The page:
Successfully mitigating plasma instabilities

A new technique should protect future fusion devices from damage caused by fast plasma electrons

April 30, 2021

A new method to slow down electrons escaping from the magnetic cage has been developed by a team from the European fusion research consortium EUROfusion, the European JET device, the international ITER experimental reactor and the DIII-D fusion device in the US. The new technique may end up protecting the inner vessel walls of future fusion power plants, the team writes in the physics journal Physical Review Letters. The numerical simulation of the processes and the theoretical explanation of the underlying plasma instabilities were provided by a team around plasma theorists at IPP.

Simulation of the JET plasma at different stages: Shown is the formation of magnetic islands, the momentary dissolution of the magnetic field structure, which disperses and removes the fast electrons over a large area, and after 194 microseconds, the reconstitution of the field.

In order to ignite the fusion fire in a future power plant, the fuel – a low-density, ionised hydrogen plasma – must succeed in being confined in magnetic fields almost without contact and heated to a high temperature of over 100 million degrees. Unfortunately, a whole series of instabilities can develop in the interaction of the charged plasma particles with the confining magnetic field – including, in tokamak-type fusion plants, so-called current disruptions: the electric current flowing in the plasma, which builds up part of the magnetic cage, is then lost within a few milliseconds. Electrons in the plasma can be accelerated and sweep away other, slower electrons like an avalanche, until finally a concentrated high-energy electron beam strikes the inner wall of the plasma vessel. The larger the facility, the stronger the effect. At the international experimental reactor ITER, it would be powerful enough to cause significant damage to the vessel surface.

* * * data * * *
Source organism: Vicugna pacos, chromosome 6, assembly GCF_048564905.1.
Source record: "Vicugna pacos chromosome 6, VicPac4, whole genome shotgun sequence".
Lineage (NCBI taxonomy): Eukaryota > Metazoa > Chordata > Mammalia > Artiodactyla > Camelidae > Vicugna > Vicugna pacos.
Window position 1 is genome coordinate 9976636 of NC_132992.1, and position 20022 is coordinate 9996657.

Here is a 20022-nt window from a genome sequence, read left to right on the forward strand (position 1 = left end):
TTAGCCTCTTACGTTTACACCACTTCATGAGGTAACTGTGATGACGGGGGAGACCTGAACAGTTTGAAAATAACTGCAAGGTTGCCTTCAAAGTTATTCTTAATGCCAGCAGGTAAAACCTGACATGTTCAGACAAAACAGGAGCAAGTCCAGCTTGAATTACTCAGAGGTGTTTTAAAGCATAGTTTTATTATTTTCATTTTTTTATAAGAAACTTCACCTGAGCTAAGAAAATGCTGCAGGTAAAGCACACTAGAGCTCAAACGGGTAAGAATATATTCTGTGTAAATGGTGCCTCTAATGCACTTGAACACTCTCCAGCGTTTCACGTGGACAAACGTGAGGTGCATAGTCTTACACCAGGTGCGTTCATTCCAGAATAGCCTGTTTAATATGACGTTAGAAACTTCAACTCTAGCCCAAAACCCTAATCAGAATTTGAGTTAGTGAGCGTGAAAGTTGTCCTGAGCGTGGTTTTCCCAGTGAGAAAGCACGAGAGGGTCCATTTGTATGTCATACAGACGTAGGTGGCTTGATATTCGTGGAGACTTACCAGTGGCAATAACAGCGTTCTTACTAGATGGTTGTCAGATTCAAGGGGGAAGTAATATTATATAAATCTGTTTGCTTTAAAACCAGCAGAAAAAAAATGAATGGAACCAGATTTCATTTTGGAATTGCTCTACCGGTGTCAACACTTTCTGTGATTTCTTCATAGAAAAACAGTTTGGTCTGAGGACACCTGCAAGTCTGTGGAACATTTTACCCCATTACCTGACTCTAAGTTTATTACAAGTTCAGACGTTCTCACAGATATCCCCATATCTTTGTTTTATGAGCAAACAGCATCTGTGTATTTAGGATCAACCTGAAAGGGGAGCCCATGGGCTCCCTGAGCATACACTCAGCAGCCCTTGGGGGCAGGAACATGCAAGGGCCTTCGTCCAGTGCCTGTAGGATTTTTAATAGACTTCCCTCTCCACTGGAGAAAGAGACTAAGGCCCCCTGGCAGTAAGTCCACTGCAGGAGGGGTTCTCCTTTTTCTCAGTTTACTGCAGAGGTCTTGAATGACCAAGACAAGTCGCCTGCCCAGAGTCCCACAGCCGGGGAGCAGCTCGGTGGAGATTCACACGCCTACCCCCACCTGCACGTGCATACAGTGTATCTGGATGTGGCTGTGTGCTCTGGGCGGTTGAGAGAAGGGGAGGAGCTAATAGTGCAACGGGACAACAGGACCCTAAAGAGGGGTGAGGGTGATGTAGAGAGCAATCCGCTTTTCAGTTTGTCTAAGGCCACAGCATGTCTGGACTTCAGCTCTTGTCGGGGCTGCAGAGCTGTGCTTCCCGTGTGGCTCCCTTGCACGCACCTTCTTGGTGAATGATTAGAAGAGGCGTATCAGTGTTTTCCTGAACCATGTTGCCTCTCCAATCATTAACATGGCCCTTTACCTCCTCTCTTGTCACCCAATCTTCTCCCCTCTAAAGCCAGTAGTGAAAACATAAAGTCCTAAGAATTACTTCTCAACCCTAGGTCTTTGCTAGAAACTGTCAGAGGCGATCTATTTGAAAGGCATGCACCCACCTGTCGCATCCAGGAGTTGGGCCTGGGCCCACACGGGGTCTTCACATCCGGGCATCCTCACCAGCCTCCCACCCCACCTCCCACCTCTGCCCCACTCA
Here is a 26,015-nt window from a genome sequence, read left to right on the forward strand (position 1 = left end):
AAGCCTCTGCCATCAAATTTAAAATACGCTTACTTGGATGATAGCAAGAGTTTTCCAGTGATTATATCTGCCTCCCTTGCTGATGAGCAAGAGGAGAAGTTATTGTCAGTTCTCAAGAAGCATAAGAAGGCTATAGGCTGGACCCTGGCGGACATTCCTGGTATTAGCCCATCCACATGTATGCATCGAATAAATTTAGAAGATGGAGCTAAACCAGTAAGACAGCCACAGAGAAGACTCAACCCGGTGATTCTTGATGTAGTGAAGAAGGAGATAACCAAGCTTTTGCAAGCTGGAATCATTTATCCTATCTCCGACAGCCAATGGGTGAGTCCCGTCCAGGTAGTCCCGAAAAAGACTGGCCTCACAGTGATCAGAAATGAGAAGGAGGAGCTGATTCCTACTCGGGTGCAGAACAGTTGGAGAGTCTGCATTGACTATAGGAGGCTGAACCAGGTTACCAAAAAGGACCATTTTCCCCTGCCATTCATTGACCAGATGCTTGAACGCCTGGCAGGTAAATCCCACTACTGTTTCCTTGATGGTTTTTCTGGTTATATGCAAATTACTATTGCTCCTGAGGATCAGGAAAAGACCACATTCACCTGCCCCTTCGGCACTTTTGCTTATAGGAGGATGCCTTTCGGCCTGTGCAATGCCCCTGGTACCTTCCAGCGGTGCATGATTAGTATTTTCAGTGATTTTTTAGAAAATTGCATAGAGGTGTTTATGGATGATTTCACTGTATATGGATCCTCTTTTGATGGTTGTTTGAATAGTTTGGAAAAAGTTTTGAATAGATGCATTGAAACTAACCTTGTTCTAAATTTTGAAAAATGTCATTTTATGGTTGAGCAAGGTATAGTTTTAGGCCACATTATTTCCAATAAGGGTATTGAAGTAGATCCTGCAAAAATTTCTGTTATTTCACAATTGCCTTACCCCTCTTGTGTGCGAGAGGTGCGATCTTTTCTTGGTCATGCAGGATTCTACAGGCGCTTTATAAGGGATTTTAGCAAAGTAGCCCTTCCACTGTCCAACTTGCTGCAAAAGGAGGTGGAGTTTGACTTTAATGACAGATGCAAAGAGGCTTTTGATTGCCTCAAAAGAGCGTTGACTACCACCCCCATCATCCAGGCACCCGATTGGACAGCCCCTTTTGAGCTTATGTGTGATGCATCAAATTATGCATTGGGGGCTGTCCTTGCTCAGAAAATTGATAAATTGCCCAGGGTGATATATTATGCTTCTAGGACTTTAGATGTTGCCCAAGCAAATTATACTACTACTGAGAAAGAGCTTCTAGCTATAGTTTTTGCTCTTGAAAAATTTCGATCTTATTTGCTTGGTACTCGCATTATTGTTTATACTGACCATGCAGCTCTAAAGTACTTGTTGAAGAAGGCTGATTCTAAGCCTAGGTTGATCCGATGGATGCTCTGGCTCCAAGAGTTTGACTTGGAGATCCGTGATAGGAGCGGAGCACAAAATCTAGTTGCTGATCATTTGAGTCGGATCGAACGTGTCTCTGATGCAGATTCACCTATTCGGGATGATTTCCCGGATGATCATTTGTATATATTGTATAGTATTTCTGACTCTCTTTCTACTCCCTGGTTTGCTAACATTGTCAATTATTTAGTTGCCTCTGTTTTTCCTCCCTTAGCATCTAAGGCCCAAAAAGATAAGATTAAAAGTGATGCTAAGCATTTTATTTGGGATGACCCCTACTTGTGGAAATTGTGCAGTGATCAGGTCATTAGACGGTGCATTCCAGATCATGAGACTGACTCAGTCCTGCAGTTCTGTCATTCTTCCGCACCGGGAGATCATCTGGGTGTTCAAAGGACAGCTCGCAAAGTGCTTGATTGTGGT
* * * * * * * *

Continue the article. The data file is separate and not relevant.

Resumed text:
To calm down this instability and radiate the released energy evenly, heavy atoms such as argon were previously shot into the plasma. In smaller tokamak devices, a second dose of heavy atoms was then sufficient to get rid of the electron runaways. In the large European joint experiment JET in Culham, Great Britain, however, this technique proved less effective; this left an unsolved problem for the even larger ITER.

Based on observations at the US fusion device DIII-D in San Diego, a team of European and US fusion researchers led by Cédric Reux of the French CEA has now been able to show at JET that deuterium atoms injected into the plasma as a second dose can effectively suppress the unwanted fast electrons. The study, in which also scientists from IPP were involved, has now been published in the journal “Physical Review Letters”.

The theoretical explanation for the physical processes in this JET experiment was already published in February in “Plasma Physics and Controlled Fusion”. The international team around IPP scientists Vinodh Kumar Bandaru and Matthias Hölzl succeeded in computationally modelling the termination of the electron beam triggered by the second deuterium injection. The non-linear magnetohydrodynamic simulation agrees well with the observed phenomena and their temporal development. It can also reproduce the spread of the electron beam observed along the circumference of the vessel and thus explain why the dreaded hotspots are avoided. The work therefore supports the expectation of being able to develop an effective beam termination scenario for ITER.

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